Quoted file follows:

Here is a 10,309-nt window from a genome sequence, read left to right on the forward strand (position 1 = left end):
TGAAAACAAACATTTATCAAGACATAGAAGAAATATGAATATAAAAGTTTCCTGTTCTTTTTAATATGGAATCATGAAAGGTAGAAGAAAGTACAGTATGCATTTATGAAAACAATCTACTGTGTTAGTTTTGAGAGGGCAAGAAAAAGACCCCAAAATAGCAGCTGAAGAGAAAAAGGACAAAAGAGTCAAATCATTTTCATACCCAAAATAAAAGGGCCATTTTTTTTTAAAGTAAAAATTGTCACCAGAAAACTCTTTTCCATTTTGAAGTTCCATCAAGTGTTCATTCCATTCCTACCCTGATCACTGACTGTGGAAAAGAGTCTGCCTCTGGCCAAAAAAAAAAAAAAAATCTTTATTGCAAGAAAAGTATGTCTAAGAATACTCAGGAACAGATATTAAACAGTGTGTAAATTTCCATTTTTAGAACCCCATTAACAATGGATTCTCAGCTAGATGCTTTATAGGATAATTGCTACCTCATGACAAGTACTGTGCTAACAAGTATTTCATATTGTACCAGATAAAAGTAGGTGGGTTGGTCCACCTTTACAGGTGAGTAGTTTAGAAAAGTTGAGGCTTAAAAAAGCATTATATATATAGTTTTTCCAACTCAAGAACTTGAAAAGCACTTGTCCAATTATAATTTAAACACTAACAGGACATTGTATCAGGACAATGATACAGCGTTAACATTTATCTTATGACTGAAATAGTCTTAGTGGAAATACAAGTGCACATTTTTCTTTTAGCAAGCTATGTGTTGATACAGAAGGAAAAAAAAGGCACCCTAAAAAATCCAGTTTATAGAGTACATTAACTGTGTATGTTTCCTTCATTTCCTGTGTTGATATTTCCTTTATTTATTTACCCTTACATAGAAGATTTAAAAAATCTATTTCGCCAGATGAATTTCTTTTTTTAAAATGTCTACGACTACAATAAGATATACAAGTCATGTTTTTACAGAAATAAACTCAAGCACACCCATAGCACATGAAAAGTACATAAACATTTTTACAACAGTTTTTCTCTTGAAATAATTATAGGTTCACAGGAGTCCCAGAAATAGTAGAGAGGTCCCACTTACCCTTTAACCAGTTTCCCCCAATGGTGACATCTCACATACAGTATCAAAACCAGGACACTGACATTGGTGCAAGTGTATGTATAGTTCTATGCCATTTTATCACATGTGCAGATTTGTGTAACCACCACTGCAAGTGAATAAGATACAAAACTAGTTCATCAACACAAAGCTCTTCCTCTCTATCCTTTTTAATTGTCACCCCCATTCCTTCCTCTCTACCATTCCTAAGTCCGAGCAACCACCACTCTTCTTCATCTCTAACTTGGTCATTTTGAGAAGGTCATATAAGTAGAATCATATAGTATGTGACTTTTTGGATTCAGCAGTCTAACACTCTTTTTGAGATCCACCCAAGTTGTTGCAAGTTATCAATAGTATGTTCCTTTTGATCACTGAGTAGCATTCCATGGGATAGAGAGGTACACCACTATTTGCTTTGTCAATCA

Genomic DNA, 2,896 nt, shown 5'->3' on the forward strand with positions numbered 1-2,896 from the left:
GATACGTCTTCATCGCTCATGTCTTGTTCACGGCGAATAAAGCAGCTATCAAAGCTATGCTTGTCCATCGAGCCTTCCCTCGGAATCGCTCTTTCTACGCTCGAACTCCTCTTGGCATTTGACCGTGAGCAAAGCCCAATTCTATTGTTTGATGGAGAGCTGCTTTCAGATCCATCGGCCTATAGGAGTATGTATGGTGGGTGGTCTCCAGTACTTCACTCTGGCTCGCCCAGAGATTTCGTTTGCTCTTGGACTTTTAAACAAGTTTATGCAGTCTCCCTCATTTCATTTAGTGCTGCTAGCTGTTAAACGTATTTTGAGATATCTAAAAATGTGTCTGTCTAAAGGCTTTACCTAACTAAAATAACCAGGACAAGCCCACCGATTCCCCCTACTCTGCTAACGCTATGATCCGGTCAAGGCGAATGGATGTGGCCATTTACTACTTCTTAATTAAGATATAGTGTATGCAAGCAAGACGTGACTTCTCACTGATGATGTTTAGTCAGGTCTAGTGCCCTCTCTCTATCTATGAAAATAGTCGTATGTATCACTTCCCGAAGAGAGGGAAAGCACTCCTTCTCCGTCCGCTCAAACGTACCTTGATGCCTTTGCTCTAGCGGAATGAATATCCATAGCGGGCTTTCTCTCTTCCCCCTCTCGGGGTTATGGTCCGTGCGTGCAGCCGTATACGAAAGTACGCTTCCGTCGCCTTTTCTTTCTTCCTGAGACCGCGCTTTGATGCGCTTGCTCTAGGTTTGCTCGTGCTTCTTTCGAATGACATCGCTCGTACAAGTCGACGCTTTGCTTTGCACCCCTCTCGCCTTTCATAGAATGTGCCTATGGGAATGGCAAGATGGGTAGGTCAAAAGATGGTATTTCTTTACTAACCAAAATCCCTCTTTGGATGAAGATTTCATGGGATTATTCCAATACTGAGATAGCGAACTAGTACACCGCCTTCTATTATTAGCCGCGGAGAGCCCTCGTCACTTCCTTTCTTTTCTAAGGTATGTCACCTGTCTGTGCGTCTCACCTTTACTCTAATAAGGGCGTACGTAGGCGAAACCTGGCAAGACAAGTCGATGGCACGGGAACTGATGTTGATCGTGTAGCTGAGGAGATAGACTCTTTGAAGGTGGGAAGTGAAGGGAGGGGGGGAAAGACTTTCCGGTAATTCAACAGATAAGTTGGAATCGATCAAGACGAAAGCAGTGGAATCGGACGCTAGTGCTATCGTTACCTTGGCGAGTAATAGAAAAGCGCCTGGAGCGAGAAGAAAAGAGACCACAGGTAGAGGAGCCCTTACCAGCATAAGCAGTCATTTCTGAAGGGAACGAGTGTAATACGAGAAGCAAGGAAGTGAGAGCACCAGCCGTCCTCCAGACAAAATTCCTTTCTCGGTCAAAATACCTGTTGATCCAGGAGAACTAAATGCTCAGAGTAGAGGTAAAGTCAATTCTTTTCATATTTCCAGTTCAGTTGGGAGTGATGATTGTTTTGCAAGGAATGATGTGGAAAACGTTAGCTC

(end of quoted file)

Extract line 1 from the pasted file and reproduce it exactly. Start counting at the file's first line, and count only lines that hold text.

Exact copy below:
Here is a 10,309-nt window from a genome sequence, read left to right on the forward strand (position 1 = left end):